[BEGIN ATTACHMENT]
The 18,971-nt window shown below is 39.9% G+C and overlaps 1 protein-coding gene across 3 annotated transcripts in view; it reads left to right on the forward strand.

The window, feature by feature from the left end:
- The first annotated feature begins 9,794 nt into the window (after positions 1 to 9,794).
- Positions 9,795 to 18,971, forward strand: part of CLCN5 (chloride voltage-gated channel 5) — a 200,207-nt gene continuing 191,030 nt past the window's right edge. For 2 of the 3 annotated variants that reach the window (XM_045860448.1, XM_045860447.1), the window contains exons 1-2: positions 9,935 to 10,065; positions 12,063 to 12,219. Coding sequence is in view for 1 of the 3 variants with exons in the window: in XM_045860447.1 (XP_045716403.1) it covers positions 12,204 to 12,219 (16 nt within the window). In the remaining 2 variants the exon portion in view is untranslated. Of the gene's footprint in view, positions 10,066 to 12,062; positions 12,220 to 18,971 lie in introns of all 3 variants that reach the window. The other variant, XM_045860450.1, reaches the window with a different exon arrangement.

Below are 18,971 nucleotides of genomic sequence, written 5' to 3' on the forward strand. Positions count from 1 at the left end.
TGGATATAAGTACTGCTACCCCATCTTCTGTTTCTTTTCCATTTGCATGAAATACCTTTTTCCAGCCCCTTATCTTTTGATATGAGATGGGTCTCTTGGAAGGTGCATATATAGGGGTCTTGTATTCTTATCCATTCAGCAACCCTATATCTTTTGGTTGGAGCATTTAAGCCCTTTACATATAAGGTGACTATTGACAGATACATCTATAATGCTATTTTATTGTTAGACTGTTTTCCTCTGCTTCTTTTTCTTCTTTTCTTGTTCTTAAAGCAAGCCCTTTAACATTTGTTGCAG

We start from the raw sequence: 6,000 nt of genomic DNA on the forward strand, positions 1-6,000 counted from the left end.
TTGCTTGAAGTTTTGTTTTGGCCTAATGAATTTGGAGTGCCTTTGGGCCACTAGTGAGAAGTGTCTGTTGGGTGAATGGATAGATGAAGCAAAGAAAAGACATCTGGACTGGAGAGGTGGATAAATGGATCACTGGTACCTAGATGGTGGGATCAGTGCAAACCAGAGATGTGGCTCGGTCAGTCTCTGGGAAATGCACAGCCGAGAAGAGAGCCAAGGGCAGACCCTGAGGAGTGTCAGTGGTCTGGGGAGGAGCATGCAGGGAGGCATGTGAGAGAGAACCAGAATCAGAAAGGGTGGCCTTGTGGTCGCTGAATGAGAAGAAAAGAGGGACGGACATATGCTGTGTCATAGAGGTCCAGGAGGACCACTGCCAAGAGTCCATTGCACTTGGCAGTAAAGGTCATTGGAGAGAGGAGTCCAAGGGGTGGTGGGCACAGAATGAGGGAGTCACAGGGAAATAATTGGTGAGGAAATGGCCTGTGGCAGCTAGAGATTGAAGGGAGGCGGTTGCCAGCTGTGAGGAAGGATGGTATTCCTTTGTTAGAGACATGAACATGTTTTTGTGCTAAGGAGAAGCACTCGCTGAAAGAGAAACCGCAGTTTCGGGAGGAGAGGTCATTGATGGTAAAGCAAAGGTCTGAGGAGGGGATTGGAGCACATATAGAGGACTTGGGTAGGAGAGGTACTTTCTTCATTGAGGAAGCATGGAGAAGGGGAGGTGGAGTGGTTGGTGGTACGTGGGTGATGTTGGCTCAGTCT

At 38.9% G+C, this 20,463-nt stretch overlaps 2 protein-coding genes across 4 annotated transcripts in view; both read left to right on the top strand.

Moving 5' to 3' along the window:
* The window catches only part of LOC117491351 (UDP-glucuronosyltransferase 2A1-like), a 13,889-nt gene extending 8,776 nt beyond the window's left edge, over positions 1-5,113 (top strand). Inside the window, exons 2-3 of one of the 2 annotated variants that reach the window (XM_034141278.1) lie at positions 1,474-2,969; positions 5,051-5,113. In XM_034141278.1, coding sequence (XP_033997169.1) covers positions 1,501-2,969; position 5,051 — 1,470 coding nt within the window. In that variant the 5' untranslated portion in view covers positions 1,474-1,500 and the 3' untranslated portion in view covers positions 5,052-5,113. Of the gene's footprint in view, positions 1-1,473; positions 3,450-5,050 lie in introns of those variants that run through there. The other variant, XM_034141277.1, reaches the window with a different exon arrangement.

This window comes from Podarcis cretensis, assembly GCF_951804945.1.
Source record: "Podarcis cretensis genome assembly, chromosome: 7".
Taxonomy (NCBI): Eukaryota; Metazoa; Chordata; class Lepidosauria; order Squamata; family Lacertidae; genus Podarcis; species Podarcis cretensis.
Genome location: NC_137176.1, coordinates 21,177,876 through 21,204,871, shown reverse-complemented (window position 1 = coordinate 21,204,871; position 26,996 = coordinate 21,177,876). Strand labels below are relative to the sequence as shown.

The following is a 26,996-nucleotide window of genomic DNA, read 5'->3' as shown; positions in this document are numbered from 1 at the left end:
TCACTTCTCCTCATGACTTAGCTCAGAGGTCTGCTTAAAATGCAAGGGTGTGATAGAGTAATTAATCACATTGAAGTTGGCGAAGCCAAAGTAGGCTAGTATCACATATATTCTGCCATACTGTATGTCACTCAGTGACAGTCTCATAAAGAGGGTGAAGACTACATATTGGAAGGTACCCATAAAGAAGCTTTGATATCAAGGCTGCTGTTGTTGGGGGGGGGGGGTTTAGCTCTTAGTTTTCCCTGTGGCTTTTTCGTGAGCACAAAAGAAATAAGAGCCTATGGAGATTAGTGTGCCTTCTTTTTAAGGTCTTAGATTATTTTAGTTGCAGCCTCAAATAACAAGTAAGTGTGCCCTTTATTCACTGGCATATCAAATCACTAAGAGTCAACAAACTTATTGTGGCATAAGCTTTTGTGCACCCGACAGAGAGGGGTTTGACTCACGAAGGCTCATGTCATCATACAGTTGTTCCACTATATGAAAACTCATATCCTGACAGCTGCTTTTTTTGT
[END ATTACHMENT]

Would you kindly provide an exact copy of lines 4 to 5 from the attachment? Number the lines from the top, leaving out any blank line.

- Positions 9,795 to 18,971, forward strand: part of CLCN5 (chloride voltage-gated channel 5) — a 200,207-nt gene continuing 191,030 nt past the window's right edge. For 2 of the 3 annotated variants that reach the window (XM_045860448.1, XM_045860447.1), the window contains exons 1-2: positions 9,935 to 10,065; positions 12,063 to 12,219. Coding sequence is in view for 1 of the 3 variants with exons in the window: in XM_045860447.1 (XP_045716403.1) it covers positions 12,204 to 12,219 (16 nt within the window). In the remaining 2 variants the exon portion in view is untranslated. Of the gene's footprint in view, positions 10,066 to 12,062; positions 12,220 to 18,971 lie in introns of all 3 variants that reach the window. The other variant, XM_045860450.1, reaches the window with a different exon arrangement.

Below are 18,971 nucleotides of genomic sequence, written 5' to 3' on the forward strand. Positions count from 1 at the left end.